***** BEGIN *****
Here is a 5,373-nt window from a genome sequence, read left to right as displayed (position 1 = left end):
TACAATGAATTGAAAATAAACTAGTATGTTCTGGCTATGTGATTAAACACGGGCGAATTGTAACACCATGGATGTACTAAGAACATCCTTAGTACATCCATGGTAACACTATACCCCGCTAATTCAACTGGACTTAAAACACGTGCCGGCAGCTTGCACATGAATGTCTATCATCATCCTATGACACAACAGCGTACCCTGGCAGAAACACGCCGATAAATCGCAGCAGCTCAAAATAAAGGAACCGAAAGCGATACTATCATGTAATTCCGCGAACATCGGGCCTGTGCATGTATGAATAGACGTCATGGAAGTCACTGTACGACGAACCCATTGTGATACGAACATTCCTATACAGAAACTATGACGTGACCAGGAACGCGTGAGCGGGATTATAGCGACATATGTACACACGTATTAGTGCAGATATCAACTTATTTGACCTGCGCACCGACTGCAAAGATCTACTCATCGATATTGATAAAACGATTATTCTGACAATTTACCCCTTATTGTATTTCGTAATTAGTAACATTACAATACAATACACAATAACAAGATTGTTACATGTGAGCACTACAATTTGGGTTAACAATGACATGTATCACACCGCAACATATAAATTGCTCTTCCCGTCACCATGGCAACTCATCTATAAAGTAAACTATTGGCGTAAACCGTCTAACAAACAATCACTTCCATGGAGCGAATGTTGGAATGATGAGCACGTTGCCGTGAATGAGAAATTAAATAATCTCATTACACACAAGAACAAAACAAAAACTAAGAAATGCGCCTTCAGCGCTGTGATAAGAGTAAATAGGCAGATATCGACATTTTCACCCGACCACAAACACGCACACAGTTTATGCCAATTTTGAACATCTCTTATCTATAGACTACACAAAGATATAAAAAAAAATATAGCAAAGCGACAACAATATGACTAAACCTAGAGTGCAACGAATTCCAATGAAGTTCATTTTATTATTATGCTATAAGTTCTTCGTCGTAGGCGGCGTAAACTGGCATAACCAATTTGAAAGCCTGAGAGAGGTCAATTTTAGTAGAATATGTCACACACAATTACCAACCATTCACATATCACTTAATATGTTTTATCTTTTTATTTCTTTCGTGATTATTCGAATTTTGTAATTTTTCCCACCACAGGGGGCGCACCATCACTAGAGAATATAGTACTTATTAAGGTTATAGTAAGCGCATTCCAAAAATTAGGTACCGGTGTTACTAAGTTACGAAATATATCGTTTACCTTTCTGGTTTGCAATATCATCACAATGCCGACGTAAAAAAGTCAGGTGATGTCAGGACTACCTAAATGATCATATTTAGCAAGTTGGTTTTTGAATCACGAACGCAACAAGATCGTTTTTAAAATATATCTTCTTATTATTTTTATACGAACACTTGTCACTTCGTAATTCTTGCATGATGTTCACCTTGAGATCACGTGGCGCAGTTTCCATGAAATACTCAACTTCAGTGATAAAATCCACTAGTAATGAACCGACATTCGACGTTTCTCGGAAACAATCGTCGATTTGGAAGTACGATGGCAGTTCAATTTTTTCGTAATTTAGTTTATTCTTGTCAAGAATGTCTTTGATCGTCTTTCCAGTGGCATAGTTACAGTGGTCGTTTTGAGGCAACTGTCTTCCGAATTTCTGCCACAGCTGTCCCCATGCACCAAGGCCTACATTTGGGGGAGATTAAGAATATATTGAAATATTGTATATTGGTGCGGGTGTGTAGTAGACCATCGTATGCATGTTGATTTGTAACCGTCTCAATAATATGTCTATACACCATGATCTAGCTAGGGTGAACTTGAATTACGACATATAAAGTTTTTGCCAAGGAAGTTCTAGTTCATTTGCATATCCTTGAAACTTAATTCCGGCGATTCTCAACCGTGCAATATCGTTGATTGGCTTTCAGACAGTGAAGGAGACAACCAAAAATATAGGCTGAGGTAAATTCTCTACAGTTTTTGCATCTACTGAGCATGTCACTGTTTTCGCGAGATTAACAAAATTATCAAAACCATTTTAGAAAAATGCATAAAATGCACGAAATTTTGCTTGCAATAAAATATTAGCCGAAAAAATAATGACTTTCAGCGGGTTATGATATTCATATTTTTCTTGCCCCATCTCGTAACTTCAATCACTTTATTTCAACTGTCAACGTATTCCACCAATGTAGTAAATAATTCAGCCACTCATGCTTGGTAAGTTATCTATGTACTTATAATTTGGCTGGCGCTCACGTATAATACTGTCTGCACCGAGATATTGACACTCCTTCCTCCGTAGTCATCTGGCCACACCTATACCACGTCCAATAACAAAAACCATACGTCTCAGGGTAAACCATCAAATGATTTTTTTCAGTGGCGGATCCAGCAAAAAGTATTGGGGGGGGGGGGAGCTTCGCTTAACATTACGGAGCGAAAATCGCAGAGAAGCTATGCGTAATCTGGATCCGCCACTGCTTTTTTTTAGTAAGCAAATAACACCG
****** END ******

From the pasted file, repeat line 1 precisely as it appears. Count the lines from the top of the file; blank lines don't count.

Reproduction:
Here is a 5,373-nt window from a genome sequence, read left to right as displayed (position 1 = left end):